As retirement reduces the ranks of Emirati academics, UAE University is struggling to find replacements.
UAE University digs deep to find Emirati talent
AL AIN // The search for the next generation of Emirati academics has been hampered because fewer young people are entering the field as older educators reach retirement age.
With the new Minister of Higher Education and Scientific Research, Sheikh Hamdan Bin Mubarak, placing a greater emphasis on Emiratisation in academia, the strain is being felt especially hard at UAE University (UAEU), the primary incubator for the country’s academic talent.
Dr Mohamed Albaili, the new provost at the federal university, said nurturing and developing academics is a top priority.
He was among the first wave to come through the university’s academic system in 1977. He was sent to the US to further his studies and earned a PhD in psychology in 1988 before returning to UAE university.
“The new minister thinks the university has matured enough so locals should take the role of taking the university forward” said Dr Albaili.
However, the academic world is facing similar challenges to the private sector in promoting Emiratisation.
“Keeping and maintaining a high percentage of nationals is a challenge for us,” said Dr Albaili. “We are working at increasing the number of teaching assistants but we are losing many who are reaching retirement age.”
One of the challenges remains academics’ salaries, which are much lower than those offered to Emirati PhD holders in the private and public sectors.
“Three faculty members resigned recently because of the salary,” said Dr Albaili. “They left the university and went to places such as Masdar and local government. This is a big issue for us.”
While the university is contributing to the country’s capacity-building by developing talent that moves on elsewhere, this is now becoming problem.
The university once had 30 per cent Emirati academic staff, the highest in the country, but is now down to about 20 per cent. This holds true for administrative staff as well.
“They get offers from elsewhere in Al Ain and Abu Dhabi, so there is a drainage of talent at the institution,” Dr Albaili said. “Locally, our employees are targeted and desirable.”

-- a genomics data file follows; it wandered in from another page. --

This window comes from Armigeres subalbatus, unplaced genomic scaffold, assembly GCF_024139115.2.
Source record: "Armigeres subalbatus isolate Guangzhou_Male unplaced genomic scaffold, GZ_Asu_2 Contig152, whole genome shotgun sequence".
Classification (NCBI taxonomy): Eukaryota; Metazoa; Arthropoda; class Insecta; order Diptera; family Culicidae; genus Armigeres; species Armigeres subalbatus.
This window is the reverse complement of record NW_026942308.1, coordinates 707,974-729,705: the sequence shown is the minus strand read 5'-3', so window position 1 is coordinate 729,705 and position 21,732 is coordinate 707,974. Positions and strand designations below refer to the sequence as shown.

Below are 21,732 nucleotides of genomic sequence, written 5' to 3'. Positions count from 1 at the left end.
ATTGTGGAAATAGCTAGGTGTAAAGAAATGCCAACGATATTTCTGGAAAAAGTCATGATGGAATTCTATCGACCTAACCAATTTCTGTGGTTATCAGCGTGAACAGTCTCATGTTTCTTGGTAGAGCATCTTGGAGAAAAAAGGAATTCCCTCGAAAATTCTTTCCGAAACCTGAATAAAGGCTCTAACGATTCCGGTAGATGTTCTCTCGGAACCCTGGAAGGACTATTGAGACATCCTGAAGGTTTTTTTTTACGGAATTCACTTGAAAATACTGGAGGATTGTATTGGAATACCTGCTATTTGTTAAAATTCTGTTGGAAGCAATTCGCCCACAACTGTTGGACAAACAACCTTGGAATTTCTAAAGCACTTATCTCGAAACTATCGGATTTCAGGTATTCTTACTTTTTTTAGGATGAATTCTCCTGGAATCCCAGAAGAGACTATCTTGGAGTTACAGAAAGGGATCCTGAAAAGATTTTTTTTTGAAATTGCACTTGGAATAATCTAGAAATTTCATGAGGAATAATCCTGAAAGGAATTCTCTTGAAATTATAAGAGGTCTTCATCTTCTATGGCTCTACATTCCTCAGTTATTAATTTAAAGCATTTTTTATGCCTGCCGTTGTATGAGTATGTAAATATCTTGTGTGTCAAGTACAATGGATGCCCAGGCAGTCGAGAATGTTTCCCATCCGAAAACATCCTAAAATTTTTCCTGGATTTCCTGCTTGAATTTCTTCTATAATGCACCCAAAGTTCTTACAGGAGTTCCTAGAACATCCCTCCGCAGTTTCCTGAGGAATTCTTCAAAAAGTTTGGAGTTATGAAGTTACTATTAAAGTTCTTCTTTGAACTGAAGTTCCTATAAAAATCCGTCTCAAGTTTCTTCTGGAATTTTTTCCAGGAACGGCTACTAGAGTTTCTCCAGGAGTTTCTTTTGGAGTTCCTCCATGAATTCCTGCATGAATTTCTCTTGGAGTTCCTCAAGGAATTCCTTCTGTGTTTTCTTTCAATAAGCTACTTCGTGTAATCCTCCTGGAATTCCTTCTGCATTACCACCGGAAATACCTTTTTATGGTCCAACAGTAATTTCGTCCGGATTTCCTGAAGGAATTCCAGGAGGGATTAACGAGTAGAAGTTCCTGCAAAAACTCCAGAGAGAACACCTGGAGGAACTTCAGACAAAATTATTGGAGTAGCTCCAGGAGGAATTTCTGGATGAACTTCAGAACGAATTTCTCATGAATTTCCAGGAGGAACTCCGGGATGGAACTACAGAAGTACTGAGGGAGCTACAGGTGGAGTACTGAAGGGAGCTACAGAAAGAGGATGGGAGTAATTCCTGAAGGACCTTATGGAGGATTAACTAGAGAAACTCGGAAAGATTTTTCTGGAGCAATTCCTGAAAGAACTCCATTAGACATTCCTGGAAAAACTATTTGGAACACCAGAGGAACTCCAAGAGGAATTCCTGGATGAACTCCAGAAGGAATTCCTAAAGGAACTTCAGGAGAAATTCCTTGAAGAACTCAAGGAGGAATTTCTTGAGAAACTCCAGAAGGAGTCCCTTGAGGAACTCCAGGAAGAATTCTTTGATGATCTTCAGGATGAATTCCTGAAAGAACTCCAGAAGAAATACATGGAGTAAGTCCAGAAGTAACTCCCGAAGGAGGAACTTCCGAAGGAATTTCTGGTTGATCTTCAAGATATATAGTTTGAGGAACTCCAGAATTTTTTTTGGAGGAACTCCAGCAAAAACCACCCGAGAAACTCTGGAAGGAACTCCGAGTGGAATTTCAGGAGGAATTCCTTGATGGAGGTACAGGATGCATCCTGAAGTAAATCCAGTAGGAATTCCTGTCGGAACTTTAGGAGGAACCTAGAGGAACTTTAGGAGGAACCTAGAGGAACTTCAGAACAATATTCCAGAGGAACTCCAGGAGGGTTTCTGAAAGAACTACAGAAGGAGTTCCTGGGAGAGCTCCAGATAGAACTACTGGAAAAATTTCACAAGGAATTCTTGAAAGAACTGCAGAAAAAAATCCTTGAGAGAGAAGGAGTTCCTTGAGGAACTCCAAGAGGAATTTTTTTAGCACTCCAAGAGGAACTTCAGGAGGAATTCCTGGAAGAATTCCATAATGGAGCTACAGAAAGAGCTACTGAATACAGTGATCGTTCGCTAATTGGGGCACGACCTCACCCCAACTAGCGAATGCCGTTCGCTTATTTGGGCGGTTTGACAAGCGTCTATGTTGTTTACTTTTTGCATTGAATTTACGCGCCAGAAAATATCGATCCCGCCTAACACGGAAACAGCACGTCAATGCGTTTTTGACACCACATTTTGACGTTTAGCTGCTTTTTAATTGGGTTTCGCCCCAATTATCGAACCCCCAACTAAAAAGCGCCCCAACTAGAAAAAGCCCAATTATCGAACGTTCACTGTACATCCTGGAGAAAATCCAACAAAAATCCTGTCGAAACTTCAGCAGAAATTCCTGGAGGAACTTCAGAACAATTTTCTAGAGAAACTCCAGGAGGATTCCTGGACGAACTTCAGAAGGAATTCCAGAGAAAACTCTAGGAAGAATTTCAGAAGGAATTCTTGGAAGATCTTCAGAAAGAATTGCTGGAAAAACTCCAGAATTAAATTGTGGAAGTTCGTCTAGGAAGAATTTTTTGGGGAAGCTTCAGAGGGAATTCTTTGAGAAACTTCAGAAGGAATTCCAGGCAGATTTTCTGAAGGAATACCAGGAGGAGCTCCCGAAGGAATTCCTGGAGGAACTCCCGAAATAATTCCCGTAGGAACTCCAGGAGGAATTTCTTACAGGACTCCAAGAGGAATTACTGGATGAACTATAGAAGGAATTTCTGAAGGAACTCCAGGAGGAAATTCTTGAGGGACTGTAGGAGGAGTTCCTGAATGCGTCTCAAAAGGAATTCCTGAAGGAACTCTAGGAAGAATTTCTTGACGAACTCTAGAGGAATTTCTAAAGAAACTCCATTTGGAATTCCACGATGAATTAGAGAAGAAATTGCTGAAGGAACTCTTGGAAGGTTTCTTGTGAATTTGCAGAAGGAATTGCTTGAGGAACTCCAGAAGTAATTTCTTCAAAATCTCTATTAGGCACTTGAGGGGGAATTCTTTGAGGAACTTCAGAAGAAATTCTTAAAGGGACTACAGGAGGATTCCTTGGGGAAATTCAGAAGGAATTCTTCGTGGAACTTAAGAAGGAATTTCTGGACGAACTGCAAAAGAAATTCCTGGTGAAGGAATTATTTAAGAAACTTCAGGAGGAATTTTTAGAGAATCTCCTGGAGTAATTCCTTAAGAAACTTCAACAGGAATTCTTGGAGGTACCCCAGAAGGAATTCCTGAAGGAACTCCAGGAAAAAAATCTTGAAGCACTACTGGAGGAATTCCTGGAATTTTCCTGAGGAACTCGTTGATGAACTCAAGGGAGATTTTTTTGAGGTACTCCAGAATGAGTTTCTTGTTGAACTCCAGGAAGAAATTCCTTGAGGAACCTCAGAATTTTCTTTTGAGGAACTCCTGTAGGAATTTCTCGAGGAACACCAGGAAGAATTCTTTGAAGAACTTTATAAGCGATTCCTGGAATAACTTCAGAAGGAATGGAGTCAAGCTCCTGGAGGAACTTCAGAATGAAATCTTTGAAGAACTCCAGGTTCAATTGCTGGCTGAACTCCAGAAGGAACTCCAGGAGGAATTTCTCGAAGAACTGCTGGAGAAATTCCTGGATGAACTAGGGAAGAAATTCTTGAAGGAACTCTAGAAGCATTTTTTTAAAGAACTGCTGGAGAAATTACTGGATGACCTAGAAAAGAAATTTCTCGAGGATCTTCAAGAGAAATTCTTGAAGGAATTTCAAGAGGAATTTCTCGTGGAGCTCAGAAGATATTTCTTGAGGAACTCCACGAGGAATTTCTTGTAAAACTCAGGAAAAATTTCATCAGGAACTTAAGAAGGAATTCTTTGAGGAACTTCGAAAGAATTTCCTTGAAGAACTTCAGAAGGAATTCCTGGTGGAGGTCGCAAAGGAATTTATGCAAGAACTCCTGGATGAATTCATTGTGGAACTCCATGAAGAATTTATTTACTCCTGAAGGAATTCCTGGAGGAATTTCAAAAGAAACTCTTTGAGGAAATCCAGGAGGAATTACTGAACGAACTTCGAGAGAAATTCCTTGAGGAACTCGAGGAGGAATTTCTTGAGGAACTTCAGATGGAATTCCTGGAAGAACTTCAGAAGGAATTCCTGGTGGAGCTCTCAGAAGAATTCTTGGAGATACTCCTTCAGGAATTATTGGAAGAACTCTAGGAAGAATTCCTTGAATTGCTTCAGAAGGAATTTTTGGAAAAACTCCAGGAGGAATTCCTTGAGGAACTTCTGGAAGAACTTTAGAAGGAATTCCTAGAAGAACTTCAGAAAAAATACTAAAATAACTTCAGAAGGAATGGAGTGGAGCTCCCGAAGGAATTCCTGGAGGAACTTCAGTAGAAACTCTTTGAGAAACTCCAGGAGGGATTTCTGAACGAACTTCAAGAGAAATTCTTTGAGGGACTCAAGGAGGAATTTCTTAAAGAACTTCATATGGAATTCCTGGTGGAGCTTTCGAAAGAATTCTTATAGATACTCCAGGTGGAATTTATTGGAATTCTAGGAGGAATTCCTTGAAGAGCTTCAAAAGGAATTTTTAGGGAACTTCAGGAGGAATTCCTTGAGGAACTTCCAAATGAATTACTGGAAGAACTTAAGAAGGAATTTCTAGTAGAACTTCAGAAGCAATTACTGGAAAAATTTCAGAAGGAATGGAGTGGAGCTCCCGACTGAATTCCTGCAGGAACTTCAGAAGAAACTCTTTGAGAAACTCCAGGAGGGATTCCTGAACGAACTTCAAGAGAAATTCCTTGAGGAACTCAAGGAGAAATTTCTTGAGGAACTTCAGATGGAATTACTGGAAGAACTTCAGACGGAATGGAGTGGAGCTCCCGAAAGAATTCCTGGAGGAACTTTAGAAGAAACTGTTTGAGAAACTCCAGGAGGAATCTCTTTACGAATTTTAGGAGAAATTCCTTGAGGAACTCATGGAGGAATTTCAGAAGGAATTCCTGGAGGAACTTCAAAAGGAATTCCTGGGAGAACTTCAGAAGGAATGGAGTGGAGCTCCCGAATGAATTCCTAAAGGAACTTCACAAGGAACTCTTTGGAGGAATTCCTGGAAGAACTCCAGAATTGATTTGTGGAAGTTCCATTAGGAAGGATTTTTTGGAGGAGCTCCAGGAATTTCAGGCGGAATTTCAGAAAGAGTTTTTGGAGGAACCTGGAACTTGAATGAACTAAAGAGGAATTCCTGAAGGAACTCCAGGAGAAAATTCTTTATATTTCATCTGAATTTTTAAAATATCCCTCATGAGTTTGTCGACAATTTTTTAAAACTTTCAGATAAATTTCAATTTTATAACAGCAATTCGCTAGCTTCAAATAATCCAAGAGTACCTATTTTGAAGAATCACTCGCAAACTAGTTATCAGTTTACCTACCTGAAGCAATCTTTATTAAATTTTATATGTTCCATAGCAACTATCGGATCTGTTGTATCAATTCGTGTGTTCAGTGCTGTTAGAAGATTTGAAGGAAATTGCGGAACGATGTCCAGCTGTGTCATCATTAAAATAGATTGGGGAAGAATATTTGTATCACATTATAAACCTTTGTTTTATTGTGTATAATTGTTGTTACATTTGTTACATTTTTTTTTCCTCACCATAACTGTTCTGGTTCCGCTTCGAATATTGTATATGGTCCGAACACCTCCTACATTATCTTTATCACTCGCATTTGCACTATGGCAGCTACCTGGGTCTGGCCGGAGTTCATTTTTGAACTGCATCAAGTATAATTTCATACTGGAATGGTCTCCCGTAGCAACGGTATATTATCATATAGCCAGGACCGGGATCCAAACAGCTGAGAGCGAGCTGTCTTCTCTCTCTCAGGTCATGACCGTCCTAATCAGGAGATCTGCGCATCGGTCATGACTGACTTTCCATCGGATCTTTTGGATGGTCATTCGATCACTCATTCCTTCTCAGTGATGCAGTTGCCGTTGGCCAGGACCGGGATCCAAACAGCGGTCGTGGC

Several teaching assistants who were chosen during their first year studying for a bachelor’s degree have now deferred their commitment until after they have finished their PhD, he said.
“Their PhD will secure a good job and higher salary, especially in areas such as engineering and business.”
When UAEU was founded in 1976, salaries were higher than those of undersecretaries in a ministry, said Dr Abdulmajeed Khajer, the head of the Emirati academics’ association. Back then, academics were paid about Dh15,000 a month, compared with Dh13,000 for an undersecretary.
Today, the tables have turned, with an academic earning Dh42,000 on average, compared with salaries at ministries of between Dh120,000 and Dh140,000.
“In the last three years we have lost around 30 people to retirement,” said Dr Khajer. “We are asking the university to increase the overall package for teaching assistants to make this more attractive.
“It would mean about Dh20 million to Dh30m a year more for the university overall, but we have to make it more attractive so that people not only come, but to enable us to retain them.”
Even after eight to 10 years working at the university, salaries do not increase enough to encourage long- term careers, it is argued.
A lack of status and financial support for research also plays a part in the problem, said Prof Abdulla Al Shamsi, the head of the British University in Dubai and a veteran of UAEU before that.
“That’s why people are leaving academia,” he said. “There also aren’t the facilities and benefits you get with employers such as the army and police.”